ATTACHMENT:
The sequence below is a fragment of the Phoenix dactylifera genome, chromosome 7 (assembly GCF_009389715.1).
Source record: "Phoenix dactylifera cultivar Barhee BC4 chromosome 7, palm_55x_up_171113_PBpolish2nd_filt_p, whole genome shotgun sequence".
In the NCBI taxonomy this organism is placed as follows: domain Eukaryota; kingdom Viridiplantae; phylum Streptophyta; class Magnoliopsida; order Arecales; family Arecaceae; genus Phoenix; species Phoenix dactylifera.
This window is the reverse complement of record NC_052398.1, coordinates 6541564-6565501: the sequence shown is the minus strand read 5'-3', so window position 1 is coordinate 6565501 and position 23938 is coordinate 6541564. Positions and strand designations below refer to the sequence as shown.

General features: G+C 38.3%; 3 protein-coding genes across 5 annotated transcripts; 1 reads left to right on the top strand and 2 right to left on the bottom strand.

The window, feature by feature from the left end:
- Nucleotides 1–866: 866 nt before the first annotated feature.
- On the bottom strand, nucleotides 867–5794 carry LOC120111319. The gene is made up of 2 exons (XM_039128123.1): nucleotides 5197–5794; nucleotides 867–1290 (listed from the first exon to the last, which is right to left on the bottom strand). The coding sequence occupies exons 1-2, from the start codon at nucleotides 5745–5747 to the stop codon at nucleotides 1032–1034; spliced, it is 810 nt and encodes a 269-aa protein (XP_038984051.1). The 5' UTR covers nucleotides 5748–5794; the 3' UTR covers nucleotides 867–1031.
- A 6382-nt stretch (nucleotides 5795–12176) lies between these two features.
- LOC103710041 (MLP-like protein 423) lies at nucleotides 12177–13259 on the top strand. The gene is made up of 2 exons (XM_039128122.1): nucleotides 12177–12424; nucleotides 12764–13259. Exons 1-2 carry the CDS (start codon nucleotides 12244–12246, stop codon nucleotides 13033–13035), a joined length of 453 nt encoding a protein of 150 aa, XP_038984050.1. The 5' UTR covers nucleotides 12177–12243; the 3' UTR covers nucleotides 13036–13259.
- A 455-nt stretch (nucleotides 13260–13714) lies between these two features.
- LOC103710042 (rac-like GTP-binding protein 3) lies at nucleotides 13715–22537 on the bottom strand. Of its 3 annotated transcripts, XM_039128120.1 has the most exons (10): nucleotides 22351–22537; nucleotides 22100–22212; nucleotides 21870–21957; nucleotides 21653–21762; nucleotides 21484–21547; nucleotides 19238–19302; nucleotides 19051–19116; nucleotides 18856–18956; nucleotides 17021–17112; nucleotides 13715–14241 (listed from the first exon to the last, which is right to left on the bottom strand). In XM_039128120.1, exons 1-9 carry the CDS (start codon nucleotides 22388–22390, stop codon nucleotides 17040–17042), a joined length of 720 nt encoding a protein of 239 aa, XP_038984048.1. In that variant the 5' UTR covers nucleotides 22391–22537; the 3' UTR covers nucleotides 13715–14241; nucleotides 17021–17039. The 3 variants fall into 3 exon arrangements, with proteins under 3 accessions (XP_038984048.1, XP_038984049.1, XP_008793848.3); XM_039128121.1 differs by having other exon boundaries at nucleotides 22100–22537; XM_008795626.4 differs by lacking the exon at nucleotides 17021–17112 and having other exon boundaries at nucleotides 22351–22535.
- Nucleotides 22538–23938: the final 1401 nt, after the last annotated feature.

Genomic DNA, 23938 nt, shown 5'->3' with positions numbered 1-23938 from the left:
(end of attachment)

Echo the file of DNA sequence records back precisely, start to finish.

The sequence below is a fragment of the Phoenix dactylifera genome, chromosome 7 (assembly GCF_009389715.1).
Source record: "Phoenix dactylifera cultivar Barhee BC4 chromosome 7, palm_55x_up_171113_PBpolish2nd_filt_p, whole genome shotgun sequence".
In the NCBI taxonomy this organism is placed as follows: domain Eukaryota; kingdom Viridiplantae; phylum Streptophyta; class Magnoliopsida; order Arecales; family Arecaceae; genus Phoenix; species Phoenix dactylifera.
This window is the reverse complement of record NC_052398.1, coordinates 6541564-6565501: the sequence shown is the minus strand read 5'-3', so window position 1 is coordinate 6565501 and position 23938 is coordinate 6541564. Positions and strand designations below refer to the sequence as shown.

General features: G+C 38.3%; 3 protein-coding genes across 5 annotated transcripts; 1 reads left to right on the top strand and 2 right to left on the bottom strand.

The window, feature by feature from the left end:
- Nucleotides 1–866: 866 nt before the first annotated feature.
- On the bottom strand, nucleotides 867–5794 carry LOC120111319. The gene is made up of 2 exons (XM_039128123.1): nucleotides 5197–5794; nucleotides 867–1290 (listed from the first exon to the last, which is right to left on the bottom strand). The coding sequence occupies exons 1-2, from the start codon at nucleotides 5745–5747 to the stop codon at nucleotides 1032–1034; spliced, it is 810 nt and encodes a 269-aa protein (XP_038984051.1). The 5' UTR covers nucleotides 5748–5794; the 3' UTR covers nucleotides 867–1031.
- A 6382-nt stretch (nucleotides 5795–12176) lies between these two features.
- LOC103710041 (MLP-like protein 423) lies at nucleotides 12177–13259 on the top strand. The gene is made up of 2 exons (XM_039128122.1): nucleotides 12177–12424; nucleotides 12764–13259. Exons 1-2 carry the CDS (start codon nucleotides 12244–12246, stop codon nucleotides 13033–13035), a joined length of 453 nt encoding a protein of 150 aa, XP_038984050.1. The 5' UTR covers nucleotides 12177–12243; the 3' UTR covers nucleotides 13036–13259.
- A 455-nt stretch (nucleotides 13260–13714) lies between these two features.
- LOC103710042 (rac-like GTP-binding protein 3) lies at nucleotides 13715–22537 on the bottom strand. Of its 3 annotated transcripts, XM_039128120.1 has the most exons (10): nucleotides 22351–22537; nucleotides 22100–22212; nucleotides 21870–21957; nucleotides 21653–21762; nucleotides 21484–21547; nucleotides 19238–19302; nucleotides 19051–19116; nucleotides 18856–18956; nucleotides 17021–17112; nucleotides 13715–14241 (listed from the first exon to the last, which is right to left on the bottom strand). In XM_039128120.1, exons 1-9 carry the CDS (start codon nucleotides 22388–22390, stop codon nucleotides 17040–17042), a joined length of 720 nt encoding a protein of 239 aa, XP_038984048.1. In that variant the 5' UTR covers nucleotides 22391–22537; the 3' UTR covers nucleotides 13715–14241; nucleotides 17021–17039. The 3 variants fall into 3 exon arrangements, with proteins under 3 accessions (XP_038984048.1, XP_038984049.1, XP_008793848.3); XM_039128121.1 differs by having other exon boundaries at nucleotides 22100–22537; XM_008795626.4 differs by lacking the exon at nucleotides 17021–17112 and having other exon boundaries at nucleotides 22351–22535.
- Nucleotides 22538–23938: the final 1401 nt, after the last annotated feature.

Genomic DNA, 23938 nt, shown 5'->3' with positions numbered 1-23938 from the left: